Rusland Horizons' apprentices

National Tree Week 2018

26 November 2018

Guest blogger

During National Tree Week 2018 I’m taking a minute to reflect on what trees mean to me and to encourage others to plant, protect and preserve trees in the Lake District National Park.

I am not going to lie, waking up knowing you are going tree planting is enough to motivate anyone to get out of bed. With autumn upon us and winter on its way tree planting season is coming, with nurseries across the country starting to pull bare-rooted whips in anticipation of an army of planters getting equipped across the lands.

Here at Rusland Horizons our volunteers and apprentices have thousands of native locally sourced trees to plant over the next few months in this unique part of the National Park. It’s a fun way to do your bit to help the environment, get your hands dirty, meet like-minded people and leave a legacy of the day.

We have a responsibility for ensuring the future of our woodlands; increasing diversity, age and structure and making them more resilient against pests, diseases and changes in climate. With the vast majority of trees in the UK planted post war and one of the lowest percentages of woodland cover in Europe, it’s never been more important to increase the number of young trees growing in the landscape. In keeping with the local area we are under-planting and creating hazel, oak, birch, cherry, rowan and Scots Pine to help provide a future food source for our native Red Squirrel.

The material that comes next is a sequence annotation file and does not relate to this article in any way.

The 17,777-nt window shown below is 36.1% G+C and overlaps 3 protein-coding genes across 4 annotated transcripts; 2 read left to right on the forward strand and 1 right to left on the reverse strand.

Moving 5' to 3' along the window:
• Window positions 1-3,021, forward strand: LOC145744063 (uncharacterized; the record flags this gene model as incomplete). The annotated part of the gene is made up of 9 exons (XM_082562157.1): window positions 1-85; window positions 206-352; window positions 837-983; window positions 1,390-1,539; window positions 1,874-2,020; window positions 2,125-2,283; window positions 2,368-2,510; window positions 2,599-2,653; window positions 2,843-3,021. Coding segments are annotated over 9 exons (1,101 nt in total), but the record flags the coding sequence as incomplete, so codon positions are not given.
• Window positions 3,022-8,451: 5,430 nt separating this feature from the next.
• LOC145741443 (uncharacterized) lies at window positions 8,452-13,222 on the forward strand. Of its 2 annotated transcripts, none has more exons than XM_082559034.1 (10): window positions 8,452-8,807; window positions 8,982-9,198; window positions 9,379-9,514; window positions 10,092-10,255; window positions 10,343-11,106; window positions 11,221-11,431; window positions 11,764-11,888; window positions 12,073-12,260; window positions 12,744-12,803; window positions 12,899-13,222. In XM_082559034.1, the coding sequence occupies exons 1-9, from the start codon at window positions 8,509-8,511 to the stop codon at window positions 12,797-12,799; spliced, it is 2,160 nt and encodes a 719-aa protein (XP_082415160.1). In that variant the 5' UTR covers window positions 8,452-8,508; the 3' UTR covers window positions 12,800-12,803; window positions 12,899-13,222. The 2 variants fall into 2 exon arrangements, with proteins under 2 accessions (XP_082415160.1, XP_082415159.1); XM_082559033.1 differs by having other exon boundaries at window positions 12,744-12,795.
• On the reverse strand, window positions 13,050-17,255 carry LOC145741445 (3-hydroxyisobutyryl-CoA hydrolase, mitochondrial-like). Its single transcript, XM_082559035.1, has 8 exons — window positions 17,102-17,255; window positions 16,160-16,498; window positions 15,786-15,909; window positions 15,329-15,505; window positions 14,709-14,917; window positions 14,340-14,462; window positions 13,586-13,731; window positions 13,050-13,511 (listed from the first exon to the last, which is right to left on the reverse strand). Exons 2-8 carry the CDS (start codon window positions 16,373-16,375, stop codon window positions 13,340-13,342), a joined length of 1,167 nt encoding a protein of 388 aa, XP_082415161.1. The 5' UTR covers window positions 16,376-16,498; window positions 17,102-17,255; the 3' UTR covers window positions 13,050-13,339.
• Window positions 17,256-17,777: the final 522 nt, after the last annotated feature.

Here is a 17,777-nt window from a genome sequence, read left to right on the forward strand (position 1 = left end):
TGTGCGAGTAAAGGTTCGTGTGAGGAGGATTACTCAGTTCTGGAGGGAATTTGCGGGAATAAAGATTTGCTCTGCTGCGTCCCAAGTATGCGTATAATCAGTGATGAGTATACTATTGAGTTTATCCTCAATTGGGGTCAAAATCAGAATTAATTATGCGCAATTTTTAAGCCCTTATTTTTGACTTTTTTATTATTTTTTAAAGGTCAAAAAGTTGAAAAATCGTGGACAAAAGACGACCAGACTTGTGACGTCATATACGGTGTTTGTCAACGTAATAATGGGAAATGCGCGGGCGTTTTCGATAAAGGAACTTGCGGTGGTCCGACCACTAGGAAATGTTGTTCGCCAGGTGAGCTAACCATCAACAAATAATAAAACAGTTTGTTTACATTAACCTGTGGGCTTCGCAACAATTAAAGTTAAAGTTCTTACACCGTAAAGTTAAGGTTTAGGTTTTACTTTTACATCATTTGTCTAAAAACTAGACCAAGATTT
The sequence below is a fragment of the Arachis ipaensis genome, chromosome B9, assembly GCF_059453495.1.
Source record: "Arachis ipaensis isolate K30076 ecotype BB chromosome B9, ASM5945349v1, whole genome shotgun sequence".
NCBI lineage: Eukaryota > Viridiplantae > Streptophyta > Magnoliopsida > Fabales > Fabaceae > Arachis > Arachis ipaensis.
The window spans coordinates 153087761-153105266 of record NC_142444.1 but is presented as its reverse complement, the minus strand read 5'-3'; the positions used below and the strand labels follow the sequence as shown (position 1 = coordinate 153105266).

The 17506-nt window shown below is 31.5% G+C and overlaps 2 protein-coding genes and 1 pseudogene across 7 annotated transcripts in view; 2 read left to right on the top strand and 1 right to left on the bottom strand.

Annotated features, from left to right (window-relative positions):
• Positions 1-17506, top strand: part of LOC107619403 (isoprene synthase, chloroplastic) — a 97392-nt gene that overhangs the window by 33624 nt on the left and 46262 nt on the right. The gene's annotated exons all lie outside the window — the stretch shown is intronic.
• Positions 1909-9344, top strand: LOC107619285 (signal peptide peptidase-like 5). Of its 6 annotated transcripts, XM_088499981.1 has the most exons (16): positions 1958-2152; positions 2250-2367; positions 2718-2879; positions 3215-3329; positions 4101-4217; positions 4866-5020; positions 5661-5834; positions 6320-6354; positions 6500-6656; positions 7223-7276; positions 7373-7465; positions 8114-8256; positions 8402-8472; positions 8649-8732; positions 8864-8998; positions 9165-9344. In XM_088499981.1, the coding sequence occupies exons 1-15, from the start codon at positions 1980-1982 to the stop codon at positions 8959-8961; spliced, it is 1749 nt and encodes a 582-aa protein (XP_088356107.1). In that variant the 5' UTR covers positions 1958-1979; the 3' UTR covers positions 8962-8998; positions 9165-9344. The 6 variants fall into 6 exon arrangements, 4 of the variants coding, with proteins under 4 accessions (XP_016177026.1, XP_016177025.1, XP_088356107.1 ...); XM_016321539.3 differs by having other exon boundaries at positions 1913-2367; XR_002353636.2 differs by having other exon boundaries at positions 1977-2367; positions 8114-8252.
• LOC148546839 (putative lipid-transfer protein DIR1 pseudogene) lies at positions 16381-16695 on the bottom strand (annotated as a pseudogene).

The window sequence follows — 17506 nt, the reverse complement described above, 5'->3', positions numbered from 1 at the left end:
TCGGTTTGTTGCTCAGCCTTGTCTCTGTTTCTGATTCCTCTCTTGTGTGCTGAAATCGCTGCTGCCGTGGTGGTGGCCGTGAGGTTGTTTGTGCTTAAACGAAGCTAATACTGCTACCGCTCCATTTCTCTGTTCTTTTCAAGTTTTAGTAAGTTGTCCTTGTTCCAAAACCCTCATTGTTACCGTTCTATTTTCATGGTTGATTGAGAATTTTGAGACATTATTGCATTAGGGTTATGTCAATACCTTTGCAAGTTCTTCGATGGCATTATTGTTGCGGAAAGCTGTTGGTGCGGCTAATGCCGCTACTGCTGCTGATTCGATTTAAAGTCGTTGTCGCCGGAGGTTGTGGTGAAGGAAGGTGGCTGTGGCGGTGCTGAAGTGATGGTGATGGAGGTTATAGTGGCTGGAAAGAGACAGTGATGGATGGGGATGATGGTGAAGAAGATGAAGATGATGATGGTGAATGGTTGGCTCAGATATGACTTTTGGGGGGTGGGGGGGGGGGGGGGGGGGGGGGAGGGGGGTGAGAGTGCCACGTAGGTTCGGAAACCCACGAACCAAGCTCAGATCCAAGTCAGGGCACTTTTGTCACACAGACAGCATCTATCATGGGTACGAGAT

Planting an Oak tree knowing it might be there in 1000 years is a brilliant way to spend a day off, a spare few hours or a lifetime which some hardy souls choose to dedicate their lives to.

Trees freshly planted by Rusland Horizons' volunteers and apprentices

Photo shows: trees freshly planted by volunteers and apprentices

I think about the thousands of trees I’ve planted over the years and wonder how many have made it through those first few years struggle, spreading their roots, competing for space, light and nutrients and battling against diseases, pests and predators.

I also wonder how many lichens, bryophytes, insects, birds, mammals and maybe even humans have made their home in the woodlands I have planted, how much carbon has been stored, how the air quality has improved in those areas and how many folk have been inspired to go out and enjoy the peace and tranquillity woodlands can offer on for a Sunday afternoon wander when the weather is fine.

So why not get involved? Our practical volunteer days are once a month from our office in Haverthwaite. Please contact us for more information.

Header photo shows: Some of the Rusland Horizons' apprentices

Author: Dougie Watson

Woodlands & Wildlife Officer
Rusland Horizons

Guest blogger


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